Global Box Office Report: Mexico

‘Ice Age’ heats up lukewarm industry

The only local film to catch on bigtime was the animated “Una pelicula de huevos” (The Egg Film), distribbed by Televisa’s film arm Videocine. Based on an Internet toon that had grown virally, “Huevos” racked up $13 million, making it the second highest grossing local film ever, behind the Gael Garcia Bernal sleeper “El Crimen de Padre Amaro.”

“Huevos” bested “Scary Movie 4” in its opening weekend, two weekends after “Ice Age 2” melted hearts in March. “Ice Age 2” was the top grosser for 2006, with $30 million, and the new all-time top earner for Mexico; “Huelvos” became the seventh top grossing film of the year.

Unfortunately, the local film industry as a whole is struggling to stay alive.

” ‘Huevos’ was a big hit, but we are still pretty far from having a big participation from local films on the national level,” said 20th Century Fox managing director Juan Carlos Lazo.

But as in many other territories, Hollywood is coming to the rescue on the local front. Warners, Sony and Disney produced their first films since staffing local offices.

The first to hit the theaters was Warner’s “Side Effects,” co-produced with Videocine and funds from the government. (That’s right: The same majors that went to the Mexican Supreme Court to knock down a 10-cent B.O. tax to fund local films are not above taking government cash to make their own films.)

“Side Effects,” the directorial debut of scribe Issa Lopez, became the second biggest grossing domestic film of the year, with $4.3 million.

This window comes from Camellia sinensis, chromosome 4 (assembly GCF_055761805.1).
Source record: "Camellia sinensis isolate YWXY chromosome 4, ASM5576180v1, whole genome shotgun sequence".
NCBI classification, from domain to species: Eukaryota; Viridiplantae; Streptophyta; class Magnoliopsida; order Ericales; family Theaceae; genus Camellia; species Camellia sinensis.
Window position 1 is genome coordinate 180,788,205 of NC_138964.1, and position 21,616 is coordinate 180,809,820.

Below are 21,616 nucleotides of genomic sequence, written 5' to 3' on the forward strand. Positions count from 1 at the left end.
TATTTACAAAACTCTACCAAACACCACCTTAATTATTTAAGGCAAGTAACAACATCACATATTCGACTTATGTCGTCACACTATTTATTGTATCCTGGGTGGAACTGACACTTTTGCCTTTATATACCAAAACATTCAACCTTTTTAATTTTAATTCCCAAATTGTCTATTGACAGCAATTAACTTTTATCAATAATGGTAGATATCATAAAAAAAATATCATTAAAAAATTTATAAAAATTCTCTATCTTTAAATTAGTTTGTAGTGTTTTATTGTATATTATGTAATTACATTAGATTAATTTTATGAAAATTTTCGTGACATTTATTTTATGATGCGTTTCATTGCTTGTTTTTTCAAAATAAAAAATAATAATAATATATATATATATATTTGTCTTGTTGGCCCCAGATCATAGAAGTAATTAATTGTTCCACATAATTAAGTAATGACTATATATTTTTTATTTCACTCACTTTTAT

Excluding “Huevos,” average B.O. take for the other 27 local releases was less than $500,000.

The past year showed, once again, that local films don’t have a chance if they aren’t backed by a major publicity campaign. Warner spent $1 million promoting “Side Effects,” Fox did the same on “Mundo” and Televisa used its entire media apparatus to push “Huevos.”

Majors have also been pushing up the average number of prints for tentpoles. Local films that don’t hit big aren’t left up on screens for more than a week, two at best, leaving little time for word of mouth to build.

So, while Hollywood has seen little crimping of its grosses, local producers bemoan bomb after local bomb. They snipe at the quality of one another’s films, saying poorly executed projects drive Mexicans away from local fare in favor of Hollywood films.

Still, Mexicans this year didn’t like their American superheroes to be bland: “Superman Returns” for one slumped at local wickets.

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Main story: Hollywood vs. home movies